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Opinion

Stronger apart: The future of rugby in Australia and New Zealand

Roar Rookie
16th August, 2020
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Roar Rookie
16th August, 2020
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A lot of people have a lot of opinions, which is wonderful, and The Roar would be nothing without it. But in the end what actually happens, not just what everyone thinks is going to happen, is what’s interesting.

So, for all the empire-building, kite flying and posturing we’ve witnessed lately, and beyond the outrage Olympics that’s been trans-Tasman rugby, what will happen next?

The decision-makers can have their plans, but events are powerful. Nothing is more powerful than COVID-19, the pandemic that has changed everything. After what’s happened in Victoria, the danger of a similar experience in New South Wales and the disease’s reoccurrence in New Zealand, and in the absence of a proven vaccine, both New Zealand Rugby and Rugby Australia have to assume there will be no trans-Tasman Super Rugby next year, even if there is an agreement.

To survive, domestically at least, they will both have to look within. That will create structures and success that will shape the future, no matter what we think now.

Julian Huxley makes a line break

(Photo by Mark Nolan/Getty Images)

The colossal success of Super Rugby Aotearoa has fundamentally altered the rugby landscape in New Zealand. There is already an expectation it will be repeated next year because of success as much as necessity. COVID-19 permitting, a triple round robin Super Rugby Aotearoa 2021 with a final will meet the minimum standard for the franchises to survive.

The cat really is out of the bag now with New Zealand domestic rugby. It’s extremely powerful and has significant capacity for growth, and we’re about to see another demonstration of that. Given the probability that there will be no Test rugby this year, SR Aotearoa 2020 will be followed by a supercharged All Blacks-laden National Provincial Championship of ten games per team, semi-finals and a final.

This domestic rugby competition will again be of a standard higher than anywhere in the rugby world and will attract corresponding attention. This will in turn create more momentum to look domestically for New Zealand’s rugby future. The subject of more New Zealand professional teams will become a live issue, as it was at the start of the New Zealand rugby review.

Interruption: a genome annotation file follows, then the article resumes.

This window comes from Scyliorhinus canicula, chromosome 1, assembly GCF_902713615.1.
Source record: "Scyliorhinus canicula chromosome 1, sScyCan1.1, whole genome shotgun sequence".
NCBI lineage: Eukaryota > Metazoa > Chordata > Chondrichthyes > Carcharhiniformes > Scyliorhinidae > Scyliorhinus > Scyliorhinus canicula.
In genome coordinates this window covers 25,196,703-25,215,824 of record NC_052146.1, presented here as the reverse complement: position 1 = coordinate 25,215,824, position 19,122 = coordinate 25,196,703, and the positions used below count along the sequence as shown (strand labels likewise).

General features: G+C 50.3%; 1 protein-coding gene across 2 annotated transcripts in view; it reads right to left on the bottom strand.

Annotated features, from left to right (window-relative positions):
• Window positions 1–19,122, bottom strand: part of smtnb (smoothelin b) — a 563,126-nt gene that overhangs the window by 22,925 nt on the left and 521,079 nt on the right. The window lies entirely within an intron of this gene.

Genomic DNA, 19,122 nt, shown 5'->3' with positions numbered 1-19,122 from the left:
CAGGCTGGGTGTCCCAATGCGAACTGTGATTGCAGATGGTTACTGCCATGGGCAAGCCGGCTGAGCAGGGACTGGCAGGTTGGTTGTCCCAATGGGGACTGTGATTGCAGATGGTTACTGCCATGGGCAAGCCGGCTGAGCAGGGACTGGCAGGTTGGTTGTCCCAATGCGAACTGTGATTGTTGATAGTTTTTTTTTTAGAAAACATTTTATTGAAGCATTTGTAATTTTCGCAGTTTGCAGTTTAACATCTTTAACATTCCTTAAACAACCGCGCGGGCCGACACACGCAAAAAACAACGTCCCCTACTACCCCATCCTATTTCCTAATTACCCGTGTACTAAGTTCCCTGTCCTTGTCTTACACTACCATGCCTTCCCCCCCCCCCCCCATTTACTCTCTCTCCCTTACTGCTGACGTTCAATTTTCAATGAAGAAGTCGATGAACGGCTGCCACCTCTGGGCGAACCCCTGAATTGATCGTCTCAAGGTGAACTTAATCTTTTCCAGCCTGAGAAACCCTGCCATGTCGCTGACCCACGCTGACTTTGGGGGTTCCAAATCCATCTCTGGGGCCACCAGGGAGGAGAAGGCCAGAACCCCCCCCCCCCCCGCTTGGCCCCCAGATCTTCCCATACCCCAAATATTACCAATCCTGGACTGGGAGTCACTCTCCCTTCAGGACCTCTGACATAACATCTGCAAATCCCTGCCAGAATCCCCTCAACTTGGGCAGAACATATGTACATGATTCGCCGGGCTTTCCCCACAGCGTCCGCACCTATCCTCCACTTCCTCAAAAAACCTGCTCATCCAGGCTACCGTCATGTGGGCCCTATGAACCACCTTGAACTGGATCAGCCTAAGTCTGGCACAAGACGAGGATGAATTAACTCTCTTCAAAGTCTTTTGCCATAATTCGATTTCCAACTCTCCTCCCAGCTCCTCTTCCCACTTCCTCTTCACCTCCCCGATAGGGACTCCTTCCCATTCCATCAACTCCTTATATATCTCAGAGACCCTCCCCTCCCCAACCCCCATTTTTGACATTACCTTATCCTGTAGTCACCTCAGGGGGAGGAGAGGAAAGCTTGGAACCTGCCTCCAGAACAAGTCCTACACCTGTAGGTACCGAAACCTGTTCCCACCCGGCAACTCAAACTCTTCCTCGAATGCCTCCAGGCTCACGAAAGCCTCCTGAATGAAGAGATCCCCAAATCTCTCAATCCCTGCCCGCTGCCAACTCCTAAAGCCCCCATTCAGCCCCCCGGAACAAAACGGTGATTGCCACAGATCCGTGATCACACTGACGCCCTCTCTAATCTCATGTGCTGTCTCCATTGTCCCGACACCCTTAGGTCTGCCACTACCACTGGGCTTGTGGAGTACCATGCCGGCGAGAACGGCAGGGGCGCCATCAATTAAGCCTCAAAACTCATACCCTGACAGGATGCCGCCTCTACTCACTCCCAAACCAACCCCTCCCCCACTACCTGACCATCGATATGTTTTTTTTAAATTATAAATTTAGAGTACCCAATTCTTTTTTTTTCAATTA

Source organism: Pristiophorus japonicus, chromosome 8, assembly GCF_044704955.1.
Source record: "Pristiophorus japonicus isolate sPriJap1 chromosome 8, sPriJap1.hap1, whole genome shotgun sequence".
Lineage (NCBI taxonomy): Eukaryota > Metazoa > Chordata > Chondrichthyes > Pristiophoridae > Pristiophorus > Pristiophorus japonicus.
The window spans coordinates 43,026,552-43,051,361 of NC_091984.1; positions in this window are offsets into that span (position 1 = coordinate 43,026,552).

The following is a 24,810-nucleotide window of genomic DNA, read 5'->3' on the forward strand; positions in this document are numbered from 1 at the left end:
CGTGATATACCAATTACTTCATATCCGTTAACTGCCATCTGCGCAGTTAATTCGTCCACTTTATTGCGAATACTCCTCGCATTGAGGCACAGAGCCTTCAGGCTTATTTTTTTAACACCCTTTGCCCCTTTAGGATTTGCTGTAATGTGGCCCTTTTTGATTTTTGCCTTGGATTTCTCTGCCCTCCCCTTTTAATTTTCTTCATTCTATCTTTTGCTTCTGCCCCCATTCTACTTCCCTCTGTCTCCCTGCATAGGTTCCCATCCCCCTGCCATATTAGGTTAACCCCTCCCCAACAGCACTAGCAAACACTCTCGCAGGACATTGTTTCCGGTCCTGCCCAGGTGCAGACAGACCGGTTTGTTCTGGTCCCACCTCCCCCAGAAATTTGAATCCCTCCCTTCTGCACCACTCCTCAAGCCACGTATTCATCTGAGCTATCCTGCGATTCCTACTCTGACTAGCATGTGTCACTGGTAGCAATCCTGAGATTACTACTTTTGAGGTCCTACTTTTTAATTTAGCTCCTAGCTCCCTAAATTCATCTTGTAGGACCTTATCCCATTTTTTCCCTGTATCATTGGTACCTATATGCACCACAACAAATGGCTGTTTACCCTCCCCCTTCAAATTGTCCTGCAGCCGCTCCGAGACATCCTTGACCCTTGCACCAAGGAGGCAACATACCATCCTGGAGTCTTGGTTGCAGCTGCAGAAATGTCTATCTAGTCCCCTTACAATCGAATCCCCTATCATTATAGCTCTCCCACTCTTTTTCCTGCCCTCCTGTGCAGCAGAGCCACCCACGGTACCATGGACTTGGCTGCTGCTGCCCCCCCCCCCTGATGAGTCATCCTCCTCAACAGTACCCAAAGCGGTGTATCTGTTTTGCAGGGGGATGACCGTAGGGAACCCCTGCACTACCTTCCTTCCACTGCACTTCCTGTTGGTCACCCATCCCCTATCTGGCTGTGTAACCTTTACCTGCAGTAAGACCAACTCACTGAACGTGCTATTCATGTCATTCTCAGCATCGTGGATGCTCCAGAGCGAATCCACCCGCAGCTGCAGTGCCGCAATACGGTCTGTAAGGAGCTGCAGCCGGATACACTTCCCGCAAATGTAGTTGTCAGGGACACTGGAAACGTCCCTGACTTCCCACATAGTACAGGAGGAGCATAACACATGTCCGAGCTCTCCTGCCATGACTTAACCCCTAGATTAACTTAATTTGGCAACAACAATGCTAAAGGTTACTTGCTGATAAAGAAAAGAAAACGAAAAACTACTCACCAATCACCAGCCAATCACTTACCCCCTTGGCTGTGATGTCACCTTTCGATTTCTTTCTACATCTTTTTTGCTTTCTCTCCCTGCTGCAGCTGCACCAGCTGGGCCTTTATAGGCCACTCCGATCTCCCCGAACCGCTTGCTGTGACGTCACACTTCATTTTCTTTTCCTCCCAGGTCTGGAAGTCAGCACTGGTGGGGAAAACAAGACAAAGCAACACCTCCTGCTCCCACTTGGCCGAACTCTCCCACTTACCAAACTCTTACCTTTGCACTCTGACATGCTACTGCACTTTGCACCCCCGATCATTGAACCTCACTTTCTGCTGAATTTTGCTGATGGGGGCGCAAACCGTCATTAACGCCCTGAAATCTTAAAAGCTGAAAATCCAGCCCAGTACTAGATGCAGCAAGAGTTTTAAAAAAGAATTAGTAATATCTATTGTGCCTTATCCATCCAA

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And this is all without considering the inter-island game. Assuming it happens, it will be colossal, a spectacle comparable in standard to the ARL State of Origin and exceeding in quality and intensity almost every rugby Test.

There is a very real possibility it will have a similar impact off the field. Given the choice between an inter-island three-match series and the All Blacks playing exhausted squads from the northern hemisphere, what would the New Zealand public prefer? What would the global market pay for? Even NZR could see the value of having a very demanding trial for the All Blacks every year.

As for Australia, at the end of Super Rugby Australia there will be an Australian champion, something that would almost certainly not have happened in Super Rugby. There will be four teams with experience of finals football, which again would not have happened in a normal year. The Force is back, which would never have happened. It wants and needs that again in 2021.

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Australian rugby will go on rebuilding, not cutting back. To survive it will privatise, reinvest, go back to basics and eventually get back to its performance of 2011-15. At the minimum, like New Zealand, it can run a triple round robin, semi-finals and a final for Super Rugby Australia 2021. It cannot and will not go forward in a smaller form.

Hopefully, it will also look to State of Union this year in the absence of Test rugby. The need for a product could and should create that momentum.

Looking forward, Australia will find common ground with New Zealand in a top-teams play-off in 2021, almost certainly in one country. But that’s a big maybe. Neither can rely on it in the same way neither can rely on each other. Both will do what they will be forced to do, and by that discover all sorts of things about themselves that they never knew or had forgotten.

Oddly enough, with good decision-making both should end up far stronger for the experience of the last six months and of the year to come.

It’s funny how things can turn out.